Additional presentations were made by Günter Blobel (physiology or medicine, 1999), who talked on “Nucleo-cytoplasmic Traffic,” and Robert Huber (chemistry, 1988) on “Proteolysis and its Regulation, A Molecular Basis.”
The afternoon session again consisted of small-group scientific discussions hosted by the morning speakers at the Inselhalle and Altes Rathaus. Then all students were provided dinner in the Inselhalle tent but still some could strike out on their own to take advantage of the many restaurants on the island.
At around 20 hrs, special concert at the city Theatre by the UBS Verbier Festival Chamber Orchestra was arranges, where the soloist was Maestro Gabor Takacs-Nagy. Prof. Zafar Iqbal sir said, it was difficult to determine when to clap to appreciate the touching music!

Lectures and Meetings: July 5

The morning session began with a presentation by Laureate Richard Roberts (physiology or medicine, 1993) who spoke on “Why I Love Microbes.” Following several questions to Roberts from the audience, Laureate Aaron Ciehanover (chemistry, 2004) spoke on “The Dynamics of Our Proteins: From Basic Mechanisms onto the Patient Bed.”
After a short break, Rolf Zinkernagel (physiology or medicine, 1996) presented his talk, “Why Do We Not Have a Vaccine for TB or HIV Yet?”
To close out the morning session, five of the Laureates participated on a roundtable panel on the subject “Medical Sciences and Society.” Participants were Edmond Fischer, Avram Hershko, Ferid Murad, Erwin Neher, and Richard Roberts.
After lunch, scientific discussion in individual groups was held between Nobel Laureates and Young researchers at the Inselhalle and Altes Rathaus. Then all students were provided dinner in the Inselhalle tent but still some could take advantage to take food in the island’s fine restaurants.
We then gathered on a Thai restaurant to eat some curries with our academic ambassador and Fattah sir. We discussed how to improve further in the participation of Lindau Meeting in future, specially how to motivate more young scientists, sponsors and institutes for their active participations. In this meeting, we decided how to circular the next meeting program for Economists and Physicists. The dinner concluded with some nice ideas from all pariticipants.
Final day: Boat trip to the Isle of Mainau
At the early morning, almost all participants along with Nobel laureates were guided for the boat trip. We departed at around 8 am from Lindau harbor and reached at Isle of Mainau after two and half hour journey. During boat trip interaction with laureates was so informal and we listened intently their opinions and suggestions. Some young researchers were seen to involve with last-minute exchange before rushing off to the Mainau Island.


Quotes from the Meeting: ~~~~~~~~~~~~~~~~~~~~~~~****~~~~~

Lindau Comes right after Stockholm-------- Prof Dr. Wolfgang Schurer Chairman, Foundation of Lindau Nobel Prize winners meetings at Lake Constance, Germany
A theory can be proved by experiment; but no path leads from experiment to the birth of a theory. ---------Manfred Eigen, Nobel Prize Winner on Chemistry, 1967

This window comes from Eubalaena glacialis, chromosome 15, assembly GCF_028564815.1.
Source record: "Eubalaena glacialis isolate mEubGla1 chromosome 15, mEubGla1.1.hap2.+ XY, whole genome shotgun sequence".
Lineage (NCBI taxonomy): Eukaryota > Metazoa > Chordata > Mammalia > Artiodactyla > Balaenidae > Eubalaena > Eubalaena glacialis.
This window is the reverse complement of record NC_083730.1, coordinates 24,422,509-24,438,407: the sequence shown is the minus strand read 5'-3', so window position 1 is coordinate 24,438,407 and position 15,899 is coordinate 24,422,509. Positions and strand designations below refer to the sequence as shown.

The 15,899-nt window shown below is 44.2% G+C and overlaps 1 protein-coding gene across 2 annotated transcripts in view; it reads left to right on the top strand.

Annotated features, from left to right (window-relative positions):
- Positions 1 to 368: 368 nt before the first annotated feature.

A worm got five Nobel Prizes!!!, yes it is C. elecgans which helped researchers around the world to work extensively and being awarded. ------------ Craig C. Mellow, Nobel Prize Winner on Physiology or Medicine, 2006

Collaboration; it’s almost like a love affair. ----Sir Timothy Hunt, Nobel Prize winner on Physiology or Medicine, 2001

Funding should be provided to young, energetic and enthusiastic scientist rather than old fellows who even cannot write good grant proposal.------- Richard J Roberts, Nobel Prize winner on Physiology or Medicine, 1993

Beautiful ideas killed by ugly facts. ----------Gunter Blobel, Nobel Prize winner on Physiology or Medicine, 1999

Mental diseases are coming up as a great challenge for you. ---------- Gunter Blobel, Nobel Prize winner on Physiology or Medicine, 1999

Companies usually manufacture drugs which cannot cure completely.----------- Richard J Roberts, Nobel Prize winner on Physiology or Medicine, 1993

I know of no other meeting in the world where leading scientists spend so much time to interact with students, there are many conferences organized around science, but this one organizes science around interaction.------ Roland Hirsch, Department of Energy, who leads the US delegation to Lindau for the eighth time in 2007

(Pic:-Once in a life-time, first ever participants from Bangladesh, from top left; Khademul Islam, Prof. M. Zafar Iqbal (as an academic ambassador), Minhaz Uddin Ahmed, SM Touhidul Islam and A. Fattah (Organizer and Media representative for Bangladesh); from bottom left, Jakia Amin, Ayesha Sania and Sutapa Barua)





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WOW!!!it is something really prestigious for a fellow biochemist to have you as the first participant of this grand occasion. really...
although um pretty late, but till, "congratulations"..!!!